Candidate Trump ran a campaign vowing to make America great again; his presidency has adopted that goal as the driver of policy: MAGA! On multiple occasions since his upset election, President Trump suggested or indicated that the strength of the stock market is a measure of the country’s prospects. For instance, during an April 21st, 2017 Oval Office interview with President Donald Trump, AP White House correspondent, Julie Pace, indicated, “one thing that I think has been different about this White House is that you do point to the markets as a sign of progress.” Trump responded, “You live by the sword, you die by the sword, to a certain extent.” In a February 23rd, 2017 interview, CNBC’s Becky Quick asked Treasury Secretary Steven Mnuchin if he viewed the rally as a score card. Mnuchin replied, “Absolutely, this is a mark-to-market business, and you see what the market thinks.” Three years into President Trump’s term and on the day of a critical debate among his potential Democratic challengers, we set out to assess the record using the President’s and his Administration’s own yardstick. What emerges is striking and has important business and policy implications.
Since the November 2016 election, the markets, as measured by the S&P 500, have indeed had a strong total return (inclusive of dividends) of 47%. For a three year period well into one of the longest bull markets in history, that is a very respectable performance. But, and this is a very interesting but, the bulk of that return is attributable to just four stocks, also known endearingly as the Tech Giants and less kindly as the Tech Monopolists: Microsoft, Apple, Google and Amazon (the other MAGA). The story is indeed a tale of two cities; one city of market return have’s and one city of market return have not’s. The “monopolist” MAGA, given their unchecked dominance, returned 111% over this period while the rest of the index returned a more modest 29%.
The contrast between the two sets of returns is even starker if the starting point is shifted to July 28, 2017, the date on which the Trump Administration abandoned the effort to repeal Obamacare and shifted its priorities to a corporate tax cut. Since then, the MAGA stocks returned a whopping 66%, but the rest of the S&P 500 returned a mere 13%, the bulk of which is attributable to the earnings impact of the tax cut. Since the passage of the tax bill almost two years ago (12/22/17), the S&P 500 (ex MAGA) has had a negative return when adjusted for the earnings impact of the tax cut.
This MAGA outperformance is not as organic as it might initially appear: it is in part explained by the fact that the MAGA company dominance has gone unchecked and unchallenged in Washington, DC. Regulatory response, or total lack thereof, to Amazon’s entry into food retail is a case in point. Amazon has been massively disrupting all retail categories. In book retail, it has already driven much of the sector out of business. The broader retail sector, as measured by the SPDR S&P Retail ETF (adjusted to exclude Amazon), is only up 8% since Trump was elected President. On June 16, 2017, Amazon made a splashy entrance into food retail through its blockbuster $13.7 billion acquisition of Whole Foods. In light of Amazon’s track record of destroying competition before replacing it (note the announced ramping of Amazon bookstores), one would have expected some regulatory scrutiny of that acquisition. However, the acquisition sailed through regulatory review (within a fairly typical 60-day review period for noteworthy transactions and with no second request). The markets, of course, knew better about the impact of the acquisition on the competition: since the day before the deal announced, Amazon is up 89% while the food retail sector is down 11%. The chart above showcases the diverging performance since the Whole Foods announcement.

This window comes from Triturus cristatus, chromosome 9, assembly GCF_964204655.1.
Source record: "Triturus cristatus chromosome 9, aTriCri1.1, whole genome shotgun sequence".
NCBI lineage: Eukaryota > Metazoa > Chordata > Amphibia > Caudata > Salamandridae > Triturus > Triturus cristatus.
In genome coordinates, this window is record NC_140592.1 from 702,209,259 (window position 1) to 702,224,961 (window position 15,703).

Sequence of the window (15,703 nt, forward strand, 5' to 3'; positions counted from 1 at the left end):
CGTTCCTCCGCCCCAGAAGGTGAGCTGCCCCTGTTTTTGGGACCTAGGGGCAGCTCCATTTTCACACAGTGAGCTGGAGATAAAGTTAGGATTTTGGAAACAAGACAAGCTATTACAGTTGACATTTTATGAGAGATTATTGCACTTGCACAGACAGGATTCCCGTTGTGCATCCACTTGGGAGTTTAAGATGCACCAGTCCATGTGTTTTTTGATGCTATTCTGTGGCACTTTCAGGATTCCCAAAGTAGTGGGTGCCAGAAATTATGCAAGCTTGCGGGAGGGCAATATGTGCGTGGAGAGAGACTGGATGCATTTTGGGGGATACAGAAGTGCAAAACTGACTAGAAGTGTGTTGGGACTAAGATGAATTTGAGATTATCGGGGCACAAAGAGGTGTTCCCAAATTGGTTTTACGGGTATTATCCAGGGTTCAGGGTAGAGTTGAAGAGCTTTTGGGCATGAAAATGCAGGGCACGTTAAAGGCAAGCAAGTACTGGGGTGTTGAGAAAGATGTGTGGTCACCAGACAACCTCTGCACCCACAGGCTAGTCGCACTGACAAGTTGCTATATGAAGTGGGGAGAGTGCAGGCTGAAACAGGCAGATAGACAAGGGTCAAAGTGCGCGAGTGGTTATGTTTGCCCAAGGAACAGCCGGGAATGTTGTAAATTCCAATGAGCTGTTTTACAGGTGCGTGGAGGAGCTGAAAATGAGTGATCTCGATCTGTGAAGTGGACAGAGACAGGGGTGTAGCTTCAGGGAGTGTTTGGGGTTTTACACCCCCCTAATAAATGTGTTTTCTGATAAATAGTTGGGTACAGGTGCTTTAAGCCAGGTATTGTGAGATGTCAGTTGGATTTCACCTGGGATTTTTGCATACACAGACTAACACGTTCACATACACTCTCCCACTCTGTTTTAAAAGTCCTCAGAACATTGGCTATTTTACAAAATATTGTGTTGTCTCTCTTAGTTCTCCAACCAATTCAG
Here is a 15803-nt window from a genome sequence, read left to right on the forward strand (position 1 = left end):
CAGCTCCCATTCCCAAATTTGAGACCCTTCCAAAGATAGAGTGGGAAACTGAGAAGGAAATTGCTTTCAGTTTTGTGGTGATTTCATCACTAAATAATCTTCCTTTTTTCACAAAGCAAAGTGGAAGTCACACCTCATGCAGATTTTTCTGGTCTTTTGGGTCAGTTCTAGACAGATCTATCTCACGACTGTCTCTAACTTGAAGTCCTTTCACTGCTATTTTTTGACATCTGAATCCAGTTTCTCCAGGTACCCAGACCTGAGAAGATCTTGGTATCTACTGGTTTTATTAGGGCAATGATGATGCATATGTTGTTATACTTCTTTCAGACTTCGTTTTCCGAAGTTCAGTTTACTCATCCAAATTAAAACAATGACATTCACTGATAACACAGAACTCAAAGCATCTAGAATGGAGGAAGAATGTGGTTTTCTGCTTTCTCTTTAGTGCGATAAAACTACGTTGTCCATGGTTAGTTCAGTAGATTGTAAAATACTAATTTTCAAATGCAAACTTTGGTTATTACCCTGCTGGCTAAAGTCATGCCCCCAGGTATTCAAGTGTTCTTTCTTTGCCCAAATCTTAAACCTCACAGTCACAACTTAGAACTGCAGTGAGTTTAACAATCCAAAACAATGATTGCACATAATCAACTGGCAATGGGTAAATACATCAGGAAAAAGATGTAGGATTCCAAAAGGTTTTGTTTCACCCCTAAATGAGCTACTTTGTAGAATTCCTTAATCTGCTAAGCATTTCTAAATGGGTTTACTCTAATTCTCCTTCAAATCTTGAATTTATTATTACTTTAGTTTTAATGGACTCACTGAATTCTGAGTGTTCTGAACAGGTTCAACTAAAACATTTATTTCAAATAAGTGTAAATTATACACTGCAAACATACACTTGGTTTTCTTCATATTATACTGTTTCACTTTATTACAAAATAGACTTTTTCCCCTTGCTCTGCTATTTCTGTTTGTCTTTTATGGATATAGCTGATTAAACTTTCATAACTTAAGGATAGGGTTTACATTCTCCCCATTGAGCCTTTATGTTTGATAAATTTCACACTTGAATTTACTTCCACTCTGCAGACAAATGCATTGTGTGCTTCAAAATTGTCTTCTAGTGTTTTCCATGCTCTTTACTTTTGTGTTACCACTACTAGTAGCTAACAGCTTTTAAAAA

There are signs that the reign of the tech monopolists is coming under pressure. The Justice Department and FTC appear to be focusing on the influence these companies yield, with both launching investigations into the MAGA companies in recent months. But we refrain from judgment. Our modest goal with this note has been to highlight the stock market “MAGA” dimension of a MAGA-driven administration, for the consideration of various economic actors and policy-makers. With the impact of tax cuts already fully factored in and the MAGA stocks cooling down, it will be interesting to see whether markets continue their appreciation and what drives that appreciation. President Trump has changed his campaign slogan to Keep America Great (“KAG”). Time will tell whether that goal will be satisfied with a flat market or whether we should be seeking a stock with the letter K to replace Amazon, maybe the food retailer Kroger?
 MAGA represents Microsoft, Apple, Alphabet (Google), and Amazon, the four biggest (by market cap) public companies in the world. MAGA total return is calculated as the market cap weighted total return of these four companies, which is the same weighting methodology as the S&P 500 total return.
 S&P 500 ex-MAGA total return is calculated as the S&P 500 total return less the market-cap-weighted MAGA total return index, rebased to 100.
 Based on the median total return performance of companies with SIC code 54, which represents food stores, that trade on a major US stock exchange. Constituents include Kroger, Casey’s General Stores, Sprouts Farmers Market, Weis Markets, Ingles Markets, UNFI, SpartanNash, Village Supermarket, Natural Grocers, GNC, Vitamin Shoppe, and Rocky Mountain Chocolate Factory.
Note: All market data as of close of market on 09/11/19. Total return indexed to 100 on close of market on election day of 11/08/16; assumes dividends reinvested.
Source: FactSet (09/11/19)